My friend, Glen Coburn, put out a DVD version of Repligator on his Whacked Movies label sometime around 2010 or 2012 maybe. It got a little bit of a buzz going. When Rob Hauschild of Wild Eye Releasing decided to start a second 'retro' label called Visual Vengeance, he contacted me and asked me to participate in special features. I did and I think he has given these movies very nice releases. He says he's a fan of The Abomination and I have to believe it considering the amount of effort he put into the five hours of special features. I'm grateful that someone wanted to give these old movies a new life. It is not something I ever imagined happening.


So far, critical reception has been pretty positive. Again, as I said before, these films are polarizing -- you either like them or you don't.


With both The Abomination and Repligator being horror/monster movies, is that a genre you're at all fond of, and why (not)?


I always dreamed of making nothing but horror films as a filmmaker. The reality of the business end of the equation was that most of the distributors I dealt with wanted bland action movies that they could sell in as many foreign territories as possible. For a good many countries in the VHS era, horror movies were simply not an option. Even in the UK The Abomination was labeled a 'video nasty'. The only strong markets for horror in the mid-80s were the USA and Japan. I made other sorts of films out of the financial necessity of providing for my family with whatever work was available to me.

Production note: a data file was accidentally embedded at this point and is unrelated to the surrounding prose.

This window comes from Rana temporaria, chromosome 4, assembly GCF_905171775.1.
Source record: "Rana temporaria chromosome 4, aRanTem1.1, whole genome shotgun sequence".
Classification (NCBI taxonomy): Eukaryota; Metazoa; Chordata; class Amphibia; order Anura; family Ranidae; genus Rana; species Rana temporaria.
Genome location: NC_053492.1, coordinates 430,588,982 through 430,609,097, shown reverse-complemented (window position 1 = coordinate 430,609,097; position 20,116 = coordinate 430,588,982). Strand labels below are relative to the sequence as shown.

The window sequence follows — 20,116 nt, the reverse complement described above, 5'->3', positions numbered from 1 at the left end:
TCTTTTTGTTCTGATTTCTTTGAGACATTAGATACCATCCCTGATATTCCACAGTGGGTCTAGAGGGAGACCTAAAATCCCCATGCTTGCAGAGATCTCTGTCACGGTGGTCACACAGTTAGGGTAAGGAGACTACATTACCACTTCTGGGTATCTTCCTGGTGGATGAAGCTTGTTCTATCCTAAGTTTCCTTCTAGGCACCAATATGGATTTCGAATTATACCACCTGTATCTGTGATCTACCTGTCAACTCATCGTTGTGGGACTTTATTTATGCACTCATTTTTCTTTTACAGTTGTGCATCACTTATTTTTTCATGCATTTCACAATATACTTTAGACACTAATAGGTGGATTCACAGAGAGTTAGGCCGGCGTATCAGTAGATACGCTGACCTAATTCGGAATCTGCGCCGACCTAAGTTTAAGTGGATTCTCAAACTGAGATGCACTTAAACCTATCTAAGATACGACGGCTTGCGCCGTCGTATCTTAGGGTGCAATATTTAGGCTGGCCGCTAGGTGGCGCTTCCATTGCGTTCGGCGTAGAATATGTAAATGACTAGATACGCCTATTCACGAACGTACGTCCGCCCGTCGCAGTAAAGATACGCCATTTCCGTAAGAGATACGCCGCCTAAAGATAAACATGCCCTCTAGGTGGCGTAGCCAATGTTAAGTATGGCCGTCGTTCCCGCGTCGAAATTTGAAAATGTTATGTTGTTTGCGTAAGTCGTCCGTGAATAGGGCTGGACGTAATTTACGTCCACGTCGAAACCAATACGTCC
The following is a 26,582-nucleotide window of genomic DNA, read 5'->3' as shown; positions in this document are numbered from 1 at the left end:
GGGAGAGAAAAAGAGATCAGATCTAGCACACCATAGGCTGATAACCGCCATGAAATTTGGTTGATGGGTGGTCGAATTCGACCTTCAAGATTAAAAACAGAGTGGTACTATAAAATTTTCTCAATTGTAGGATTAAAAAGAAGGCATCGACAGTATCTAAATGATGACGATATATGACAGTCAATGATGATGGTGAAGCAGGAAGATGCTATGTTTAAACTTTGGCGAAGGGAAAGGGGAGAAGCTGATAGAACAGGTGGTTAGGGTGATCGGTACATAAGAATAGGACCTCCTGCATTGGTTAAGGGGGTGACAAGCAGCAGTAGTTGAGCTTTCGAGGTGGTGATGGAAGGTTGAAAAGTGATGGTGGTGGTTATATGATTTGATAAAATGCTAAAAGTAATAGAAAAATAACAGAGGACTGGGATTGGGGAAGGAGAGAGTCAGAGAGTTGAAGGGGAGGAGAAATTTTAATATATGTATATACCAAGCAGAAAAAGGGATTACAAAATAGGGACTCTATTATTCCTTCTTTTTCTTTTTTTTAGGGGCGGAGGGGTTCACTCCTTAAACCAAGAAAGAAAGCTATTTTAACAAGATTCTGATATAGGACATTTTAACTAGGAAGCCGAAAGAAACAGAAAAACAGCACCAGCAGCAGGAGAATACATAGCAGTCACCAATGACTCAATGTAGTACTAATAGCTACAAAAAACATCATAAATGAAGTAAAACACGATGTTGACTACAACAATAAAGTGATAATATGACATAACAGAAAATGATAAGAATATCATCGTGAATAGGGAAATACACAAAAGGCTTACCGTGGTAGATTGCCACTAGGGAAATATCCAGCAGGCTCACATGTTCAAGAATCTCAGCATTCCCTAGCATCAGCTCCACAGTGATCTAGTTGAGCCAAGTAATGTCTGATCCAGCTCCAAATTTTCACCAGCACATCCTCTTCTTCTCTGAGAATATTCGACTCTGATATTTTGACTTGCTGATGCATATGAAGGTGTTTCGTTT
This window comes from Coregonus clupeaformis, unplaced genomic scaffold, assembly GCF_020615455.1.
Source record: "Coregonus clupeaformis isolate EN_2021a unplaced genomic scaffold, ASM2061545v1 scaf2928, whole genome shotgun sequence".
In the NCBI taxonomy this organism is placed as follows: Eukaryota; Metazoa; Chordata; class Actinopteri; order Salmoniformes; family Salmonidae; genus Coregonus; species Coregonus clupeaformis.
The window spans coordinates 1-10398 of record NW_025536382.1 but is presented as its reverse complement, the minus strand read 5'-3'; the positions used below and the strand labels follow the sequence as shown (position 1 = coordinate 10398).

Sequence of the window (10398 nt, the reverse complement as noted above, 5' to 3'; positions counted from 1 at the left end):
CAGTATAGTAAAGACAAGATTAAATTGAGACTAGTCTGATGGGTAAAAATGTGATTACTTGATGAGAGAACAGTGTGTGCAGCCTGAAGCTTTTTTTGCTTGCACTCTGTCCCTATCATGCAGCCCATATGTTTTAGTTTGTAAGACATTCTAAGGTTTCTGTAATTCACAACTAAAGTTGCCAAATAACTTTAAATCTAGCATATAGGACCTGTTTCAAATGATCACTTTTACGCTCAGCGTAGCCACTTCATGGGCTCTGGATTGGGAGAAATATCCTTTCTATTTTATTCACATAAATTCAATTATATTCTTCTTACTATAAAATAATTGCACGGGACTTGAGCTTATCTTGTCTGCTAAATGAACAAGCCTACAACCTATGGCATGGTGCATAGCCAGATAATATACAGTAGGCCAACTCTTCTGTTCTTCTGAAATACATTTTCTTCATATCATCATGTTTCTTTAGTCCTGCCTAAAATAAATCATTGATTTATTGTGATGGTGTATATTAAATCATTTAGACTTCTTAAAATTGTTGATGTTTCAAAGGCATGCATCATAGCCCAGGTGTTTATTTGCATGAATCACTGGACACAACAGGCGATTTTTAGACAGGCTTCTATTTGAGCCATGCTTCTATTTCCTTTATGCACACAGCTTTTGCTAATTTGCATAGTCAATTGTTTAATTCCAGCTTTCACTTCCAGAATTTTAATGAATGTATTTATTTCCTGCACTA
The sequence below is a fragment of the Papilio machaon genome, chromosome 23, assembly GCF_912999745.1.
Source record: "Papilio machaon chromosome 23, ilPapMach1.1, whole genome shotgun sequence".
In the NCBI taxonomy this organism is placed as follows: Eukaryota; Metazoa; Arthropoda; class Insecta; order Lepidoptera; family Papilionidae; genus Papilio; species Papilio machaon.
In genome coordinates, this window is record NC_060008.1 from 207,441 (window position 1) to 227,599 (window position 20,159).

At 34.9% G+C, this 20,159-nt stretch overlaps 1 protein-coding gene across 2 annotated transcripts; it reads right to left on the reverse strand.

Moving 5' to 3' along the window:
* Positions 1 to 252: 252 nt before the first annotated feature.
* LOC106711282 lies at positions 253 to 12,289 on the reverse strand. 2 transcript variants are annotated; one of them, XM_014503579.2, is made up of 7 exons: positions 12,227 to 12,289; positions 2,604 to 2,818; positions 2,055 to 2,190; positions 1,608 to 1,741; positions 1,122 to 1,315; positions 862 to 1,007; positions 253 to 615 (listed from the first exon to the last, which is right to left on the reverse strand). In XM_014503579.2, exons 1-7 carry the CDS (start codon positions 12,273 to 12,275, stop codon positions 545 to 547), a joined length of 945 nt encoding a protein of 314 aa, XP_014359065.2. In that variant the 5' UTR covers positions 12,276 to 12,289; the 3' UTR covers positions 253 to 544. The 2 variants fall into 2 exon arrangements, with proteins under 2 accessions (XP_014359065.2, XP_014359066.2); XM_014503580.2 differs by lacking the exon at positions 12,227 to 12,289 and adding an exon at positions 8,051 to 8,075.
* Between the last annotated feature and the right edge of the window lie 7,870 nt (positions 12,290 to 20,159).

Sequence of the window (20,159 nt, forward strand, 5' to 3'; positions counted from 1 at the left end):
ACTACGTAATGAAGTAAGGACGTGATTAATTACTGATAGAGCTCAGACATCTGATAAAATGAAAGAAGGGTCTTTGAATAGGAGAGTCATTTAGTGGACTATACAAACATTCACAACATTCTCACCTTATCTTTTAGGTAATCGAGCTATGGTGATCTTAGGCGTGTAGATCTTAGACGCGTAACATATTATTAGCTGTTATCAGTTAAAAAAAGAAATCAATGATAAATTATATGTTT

Re-watching The Abomination and Repligator now, how does that make you feel, and how do you think you've evolved as a director, both between the two films and since?


I enjoy seeing Repligator a lot more than The Abomination. They both have their place, both have their fans, but at the end of the day they are films that were made for very little in an attempt to cash in on the exploitation elements. They hold up very well compared to works by Troma, Fred Olen Ray, Al Adamson [Al Adamson bio - click here], Jerry Gross and a host of other schlockmeisters. I loved making them. I'm gratified that there are people who still want to watch them. I think there's a huge difference between Repligator and The Abomination.


Any future projects you'd like to share?


I'm currently retired and have a lot of free time. Thanks to the accessibility of digital technology I can dabble in filmmaking and not spend a lot of money doing it. That is one major difference between the 80s and 90s and today. I'm hoping to shoot a no-budget horror film later this month. I want to try to give it a sort of 'giallo' flavor. We'll see how it turns out. My old time collaborator, Randy Clower, has agreed to play the lead. Brett Piper [Brett Piper interview - click here] has agreed to create the monster, so I think we're on solid ground there! I love Brett's monsters. I've been a fan of his work since the early 80s.


What got you into filmmaking in the first place, and did you receive any formal training on the subject?


I read an article in Famous Monsters of Filmland magazine about some boys in New York who were making their own monster movie using 8mm home movie gear. Lightning struck! I knew I could do that and I wondered why I'd never thought of it before.